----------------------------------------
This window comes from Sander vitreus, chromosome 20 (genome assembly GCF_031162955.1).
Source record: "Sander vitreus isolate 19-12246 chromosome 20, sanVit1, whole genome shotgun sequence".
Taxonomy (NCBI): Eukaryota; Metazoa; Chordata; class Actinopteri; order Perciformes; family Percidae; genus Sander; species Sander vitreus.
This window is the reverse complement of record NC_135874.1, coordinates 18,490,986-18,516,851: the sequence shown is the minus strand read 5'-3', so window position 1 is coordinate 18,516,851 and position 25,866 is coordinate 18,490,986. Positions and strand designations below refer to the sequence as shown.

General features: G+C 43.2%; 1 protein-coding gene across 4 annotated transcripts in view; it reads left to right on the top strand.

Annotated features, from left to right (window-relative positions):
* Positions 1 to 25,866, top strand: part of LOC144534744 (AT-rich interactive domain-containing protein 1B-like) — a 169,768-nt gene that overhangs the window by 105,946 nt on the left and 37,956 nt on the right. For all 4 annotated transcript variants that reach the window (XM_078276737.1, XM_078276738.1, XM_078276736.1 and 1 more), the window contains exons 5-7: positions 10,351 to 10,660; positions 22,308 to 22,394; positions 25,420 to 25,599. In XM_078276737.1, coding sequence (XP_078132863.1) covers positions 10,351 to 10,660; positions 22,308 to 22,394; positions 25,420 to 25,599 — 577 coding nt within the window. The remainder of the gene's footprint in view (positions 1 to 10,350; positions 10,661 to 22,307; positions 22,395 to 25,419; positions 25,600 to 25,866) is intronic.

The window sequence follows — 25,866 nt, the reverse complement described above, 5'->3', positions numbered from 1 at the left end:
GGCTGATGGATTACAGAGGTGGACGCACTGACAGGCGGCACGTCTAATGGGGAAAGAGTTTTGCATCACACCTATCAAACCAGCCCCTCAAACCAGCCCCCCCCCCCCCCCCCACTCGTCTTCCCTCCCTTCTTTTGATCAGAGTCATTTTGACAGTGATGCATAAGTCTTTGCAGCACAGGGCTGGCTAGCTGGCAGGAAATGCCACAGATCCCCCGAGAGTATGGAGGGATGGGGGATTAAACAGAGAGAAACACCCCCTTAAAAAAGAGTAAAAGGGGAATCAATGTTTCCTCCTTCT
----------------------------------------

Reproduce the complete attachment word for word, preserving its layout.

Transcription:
This window comes from Sander vitreus, chromosome 20 (genome assembly GCF_031162955.1).
Source record: "Sander vitreus isolate 19-12246 chromosome 20, sanVit1, whole genome shotgun sequence".
Taxonomy (NCBI): Eukaryota; Metazoa; Chordata; class Actinopteri; order Perciformes; family Percidae; genus Sander; species Sander vitreus.
This window is the reverse complement of record NC_135874.1, coordinates 18,490,986-18,516,851: the sequence shown is the minus strand read 5'-3', so window position 1 is coordinate 18,516,851 and position 25,866 is coordinate 18,490,986. Positions and strand designations below refer to the sequence as shown.

General features: G+C 43.2%; 1 protein-coding gene across 4 annotated transcripts in view; it reads left to right on the top strand.

Annotated features, from left to right (window-relative positions):
* Positions 1 to 25,866, top strand: part of LOC144534744 (AT-rich interactive domain-containing protein 1B-like) — a 169,768-nt gene that overhangs the window by 105,946 nt on the left and 37,956 nt on the right. For all 4 annotated transcript variants that reach the window (XM_078276737.1, XM_078276738.1, XM_078276736.1 and 1 more), the window contains exons 5-7: positions 10,351 to 10,660; positions 22,308 to 22,394; positions 25,420 to 25,599. In XM_078276737.1, coding sequence (XP_078132863.1) covers positions 10,351 to 10,660; positions 22,308 to 22,394; positions 25,420 to 25,599 — 577 coding nt within the window. The remainder of the gene's footprint in view (positions 1 to 10,350; positions 10,661 to 22,307; positions 22,395 to 25,419; positions 25,600 to 25,866) is intronic.

The window sequence follows — 25,866 nt, the reverse complement described above, 5'->3', positions numbered from 1 at the left end:
GGCTGATGGATTACAGAGGTGGACGCACTGACAGGCGGCACGTCTAATGGGGAAAGAGTTTTGCATCACACCTATCAAACCAGCCCCTCAAACCAGCCCCCCCCCCCCCCCCCACTCGTCTTCCCTCCCTTCTTTTGATCAGAGTCATTTTGACAGTGATGCATAAGTCTTTGCAGCACAGGGCTGGCTAGCTGGCAGGAAATGCCACAGATCCCCCGAGAGTATGGAGGGATGGGGGATTAAACAGAGAGAAACACCCCCTTAAAAAAGAGTAAAAGGGGAATCAATGTTTCCTCCTTCT